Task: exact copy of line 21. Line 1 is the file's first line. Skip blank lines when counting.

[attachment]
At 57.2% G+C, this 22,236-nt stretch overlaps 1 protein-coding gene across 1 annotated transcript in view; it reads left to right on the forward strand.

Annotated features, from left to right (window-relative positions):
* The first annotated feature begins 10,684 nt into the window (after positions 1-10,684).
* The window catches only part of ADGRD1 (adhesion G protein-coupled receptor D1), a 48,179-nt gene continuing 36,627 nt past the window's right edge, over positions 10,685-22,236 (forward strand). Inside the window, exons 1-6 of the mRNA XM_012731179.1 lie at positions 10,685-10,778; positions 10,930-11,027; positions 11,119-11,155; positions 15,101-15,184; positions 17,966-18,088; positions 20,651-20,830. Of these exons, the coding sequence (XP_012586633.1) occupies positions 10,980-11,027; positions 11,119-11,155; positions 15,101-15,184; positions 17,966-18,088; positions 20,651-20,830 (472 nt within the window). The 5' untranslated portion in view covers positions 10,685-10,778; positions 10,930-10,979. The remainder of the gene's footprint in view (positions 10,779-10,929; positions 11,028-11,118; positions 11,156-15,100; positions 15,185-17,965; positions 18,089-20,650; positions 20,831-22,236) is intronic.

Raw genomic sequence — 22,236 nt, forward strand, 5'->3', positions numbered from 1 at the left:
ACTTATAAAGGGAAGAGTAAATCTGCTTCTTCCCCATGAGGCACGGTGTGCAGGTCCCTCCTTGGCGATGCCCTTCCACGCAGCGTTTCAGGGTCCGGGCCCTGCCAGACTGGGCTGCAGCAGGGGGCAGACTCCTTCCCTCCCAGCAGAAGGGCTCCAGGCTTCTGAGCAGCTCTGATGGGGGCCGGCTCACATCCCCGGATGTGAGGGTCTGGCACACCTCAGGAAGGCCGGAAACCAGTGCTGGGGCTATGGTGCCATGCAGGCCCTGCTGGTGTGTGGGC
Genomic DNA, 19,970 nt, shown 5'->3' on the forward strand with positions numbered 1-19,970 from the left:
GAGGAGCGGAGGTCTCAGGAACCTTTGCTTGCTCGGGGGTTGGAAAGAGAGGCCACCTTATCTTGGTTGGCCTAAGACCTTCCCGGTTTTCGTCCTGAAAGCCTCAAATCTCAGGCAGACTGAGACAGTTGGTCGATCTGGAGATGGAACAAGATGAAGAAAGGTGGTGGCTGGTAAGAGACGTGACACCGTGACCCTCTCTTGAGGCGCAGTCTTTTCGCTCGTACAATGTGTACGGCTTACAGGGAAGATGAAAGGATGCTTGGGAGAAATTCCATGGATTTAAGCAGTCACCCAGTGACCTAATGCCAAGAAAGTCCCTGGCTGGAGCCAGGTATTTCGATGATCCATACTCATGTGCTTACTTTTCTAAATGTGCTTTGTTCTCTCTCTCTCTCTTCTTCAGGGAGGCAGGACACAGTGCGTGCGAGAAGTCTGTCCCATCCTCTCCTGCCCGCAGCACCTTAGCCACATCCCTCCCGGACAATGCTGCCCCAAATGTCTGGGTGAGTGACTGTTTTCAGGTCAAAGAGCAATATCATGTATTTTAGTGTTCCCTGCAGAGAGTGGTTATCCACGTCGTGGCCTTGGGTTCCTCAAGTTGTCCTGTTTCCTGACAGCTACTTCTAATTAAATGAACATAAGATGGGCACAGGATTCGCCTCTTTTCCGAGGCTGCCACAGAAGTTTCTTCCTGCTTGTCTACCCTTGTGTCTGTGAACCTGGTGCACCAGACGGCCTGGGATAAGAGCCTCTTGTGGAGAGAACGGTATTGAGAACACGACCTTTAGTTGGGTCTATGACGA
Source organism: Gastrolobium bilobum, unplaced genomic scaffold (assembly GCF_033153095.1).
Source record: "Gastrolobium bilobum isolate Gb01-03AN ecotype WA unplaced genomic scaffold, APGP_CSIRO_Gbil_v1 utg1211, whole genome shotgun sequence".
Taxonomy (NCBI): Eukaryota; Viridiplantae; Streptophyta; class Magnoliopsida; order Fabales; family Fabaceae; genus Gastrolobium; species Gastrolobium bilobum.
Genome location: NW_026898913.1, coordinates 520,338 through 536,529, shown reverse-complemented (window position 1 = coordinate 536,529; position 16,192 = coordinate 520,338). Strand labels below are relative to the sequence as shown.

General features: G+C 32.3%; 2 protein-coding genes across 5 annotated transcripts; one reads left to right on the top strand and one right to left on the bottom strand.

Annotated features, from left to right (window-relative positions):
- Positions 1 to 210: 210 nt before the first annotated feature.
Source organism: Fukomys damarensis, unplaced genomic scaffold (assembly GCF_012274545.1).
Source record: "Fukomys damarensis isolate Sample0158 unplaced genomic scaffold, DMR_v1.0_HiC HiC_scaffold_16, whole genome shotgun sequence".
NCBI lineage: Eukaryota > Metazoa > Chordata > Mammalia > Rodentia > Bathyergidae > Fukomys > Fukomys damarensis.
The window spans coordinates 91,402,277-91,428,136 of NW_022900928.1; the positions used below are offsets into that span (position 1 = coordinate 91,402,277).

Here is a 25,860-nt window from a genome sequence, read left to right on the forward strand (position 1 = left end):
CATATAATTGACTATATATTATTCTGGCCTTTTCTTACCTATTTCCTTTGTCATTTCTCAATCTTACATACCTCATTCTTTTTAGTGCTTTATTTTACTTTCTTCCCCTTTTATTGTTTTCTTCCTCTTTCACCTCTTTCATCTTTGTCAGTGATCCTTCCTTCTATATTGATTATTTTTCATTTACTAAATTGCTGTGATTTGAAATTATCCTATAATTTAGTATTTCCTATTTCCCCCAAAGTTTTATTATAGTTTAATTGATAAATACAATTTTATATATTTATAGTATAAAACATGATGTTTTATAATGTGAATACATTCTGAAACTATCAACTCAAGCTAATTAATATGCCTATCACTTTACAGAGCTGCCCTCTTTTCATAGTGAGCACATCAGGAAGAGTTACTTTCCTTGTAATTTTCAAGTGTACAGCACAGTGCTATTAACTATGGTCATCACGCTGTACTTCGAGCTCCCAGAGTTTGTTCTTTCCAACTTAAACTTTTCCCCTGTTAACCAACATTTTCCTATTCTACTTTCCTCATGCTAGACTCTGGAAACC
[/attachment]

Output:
CATATAATTGACTATATATTATTCTGGCCTTTTCTTACCTATTTCCTTTGTCATTTCTCAATCTTACATACCTCATTCTTTTTAGTGCTTTATTTTACTTTCTTCCCCTTTTATTGTTTTCTTCCTCTTTCACCTCTTTCATCTTTGTCAGTGATCCTTCCTTCTATATTGATTATTTTTCATTTACTAAATTGCTGTGATTTGAAATTATCCTATAATTTAGTATTTCCTATTTCCCCCAAAGTTTTATTATAGTTTAATTGATAAATACAATTTTATATATTTATAGTATAAAACATGATGTTTTATAATGTGAATACATTCTGAAACTATCAACTCAAGCTAATTAATATGCCTATCACTTTACAGAGCTGCCCTCTTTTCATAGTGAGCACATCAGGAAGAGTTACTTTCCTTGTAATTTTCAAGTGTACAGCACAGTGCTATTAACTATGGTCATCACGCTGTACTTCGAGCTCCCAGAGTTTGTTCTTTCCAACTTAAACTTTTCCCCTGTTAACCAACATTTTCCTATTCTACTTTCCTCATGCTAGACTCTGGAAACC